Tuesday, August 01, 2006

Animal tests responsible for Elephant men drug disaster, UK official body says

The so-called “Elephant Man drug victims”, the 8 healthy volunteers affected by the TGN1412 drug trial disaster of last March in the UK, have just been told to expect early death. A medical assessment by immunologist Professor Richard Powell indicated that they face contracting cancer and other fatal diseases.

This is the umpteenth disaster caused by the bio-medical research establishment’s obstinate reliance on animal testing.

The drug in question, TGN1412, had indeed been tested on animals, as is unfortunately always the case, including non-human primates.
The company conducting them claims that these experiments showed the drug to be safe.

The result of the investigation into this incident by the Medicines and Healthcare Products Regulatory Agency (MHRA), the UK government official regulatory body, says:

“…this product showed a pharmacological effect in man which was not seen in preclinical tests in animals at much higher doses” (emphasis added).

In their report, the MHRA found no deficiencies in the drug’s animal, pre-clinical and clinical work: everything was in order, including dose measurement and administration. In short, the MHRA thought that the actions of the companies involved did not contribute to the serious adverse reactions.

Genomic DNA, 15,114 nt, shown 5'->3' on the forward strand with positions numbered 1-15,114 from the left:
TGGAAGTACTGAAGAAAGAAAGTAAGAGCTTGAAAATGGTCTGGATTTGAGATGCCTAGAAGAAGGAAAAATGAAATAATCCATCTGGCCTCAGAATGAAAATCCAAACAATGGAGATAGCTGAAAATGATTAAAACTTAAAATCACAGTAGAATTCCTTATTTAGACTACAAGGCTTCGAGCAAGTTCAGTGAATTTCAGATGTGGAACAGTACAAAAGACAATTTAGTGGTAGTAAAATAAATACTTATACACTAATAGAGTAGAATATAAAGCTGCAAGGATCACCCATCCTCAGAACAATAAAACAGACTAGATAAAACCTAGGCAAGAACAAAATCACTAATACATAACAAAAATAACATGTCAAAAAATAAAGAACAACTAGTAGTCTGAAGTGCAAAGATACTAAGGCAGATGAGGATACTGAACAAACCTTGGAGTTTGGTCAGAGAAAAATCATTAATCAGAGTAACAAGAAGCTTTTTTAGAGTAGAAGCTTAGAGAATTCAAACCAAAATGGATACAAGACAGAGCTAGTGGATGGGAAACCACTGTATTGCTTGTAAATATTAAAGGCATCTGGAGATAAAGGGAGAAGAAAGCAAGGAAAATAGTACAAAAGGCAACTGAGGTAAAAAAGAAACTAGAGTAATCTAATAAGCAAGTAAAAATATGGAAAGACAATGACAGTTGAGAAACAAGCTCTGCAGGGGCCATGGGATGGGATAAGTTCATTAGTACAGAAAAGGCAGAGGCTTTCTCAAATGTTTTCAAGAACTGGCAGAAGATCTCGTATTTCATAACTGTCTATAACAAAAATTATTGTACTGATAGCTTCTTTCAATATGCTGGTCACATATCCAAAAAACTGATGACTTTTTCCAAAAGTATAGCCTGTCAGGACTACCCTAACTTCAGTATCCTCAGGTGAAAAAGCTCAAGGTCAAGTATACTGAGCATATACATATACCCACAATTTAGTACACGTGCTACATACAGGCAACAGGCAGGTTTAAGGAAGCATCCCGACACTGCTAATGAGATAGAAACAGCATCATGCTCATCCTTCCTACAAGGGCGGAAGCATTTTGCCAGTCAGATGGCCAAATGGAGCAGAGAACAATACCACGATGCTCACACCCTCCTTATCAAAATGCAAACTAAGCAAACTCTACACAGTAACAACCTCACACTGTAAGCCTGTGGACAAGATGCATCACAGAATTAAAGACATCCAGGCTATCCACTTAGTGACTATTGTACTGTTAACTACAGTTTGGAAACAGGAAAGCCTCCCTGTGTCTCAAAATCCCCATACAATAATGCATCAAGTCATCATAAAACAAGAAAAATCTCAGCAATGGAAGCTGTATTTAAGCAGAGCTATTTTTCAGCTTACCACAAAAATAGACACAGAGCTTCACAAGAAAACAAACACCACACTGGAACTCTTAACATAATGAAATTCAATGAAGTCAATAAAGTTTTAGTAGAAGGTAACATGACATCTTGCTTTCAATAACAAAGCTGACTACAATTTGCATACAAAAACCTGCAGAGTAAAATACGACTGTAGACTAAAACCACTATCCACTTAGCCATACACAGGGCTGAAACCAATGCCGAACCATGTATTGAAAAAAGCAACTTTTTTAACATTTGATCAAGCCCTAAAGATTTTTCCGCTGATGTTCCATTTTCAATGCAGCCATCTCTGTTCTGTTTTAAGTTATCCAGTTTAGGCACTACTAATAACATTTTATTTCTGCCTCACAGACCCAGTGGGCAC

Similarly, German Regulatory Authorities inspected the production, manufacture, testing, storage and distribution of the material, and found no deficiencies which could have contributed to the tragic adverse events.

The MHRA concluded that the most likely cause of the adverse effects in trial human subjects was an unpredicted biological action of the drug in humans.

When tested on animals, then, the drug had appeared to be safe in animal models, but researchers have observed that there are reasons why these may not be indicative of the response in humans. Other similar drugs, tested safe on animals, have previously shown side effects in human trials.

Even the British Medical Journal is starting to see the writing on the wall for animal research:

“Why were all eight volunteers given the drug at the same time? Several observers have asked whether minimal standards should include observing a single dose in a single carefully monitored individual, rather than relying solely on dose as a function of animal lethality.” (emphasis added)

And the BMJ goes on to say:

Relative lack of severe toxicity in animal models should never be construed as a guarantee of safety in man, as the story of thalidomide taught us.” (emphasis added)

In Britain the Early Day Motion 2088, a new bill tabled by the Member of Parliament David Taylor, argues for more government funding for new technology advances, such as micro-dosing, which would make human testing far safer and accurate.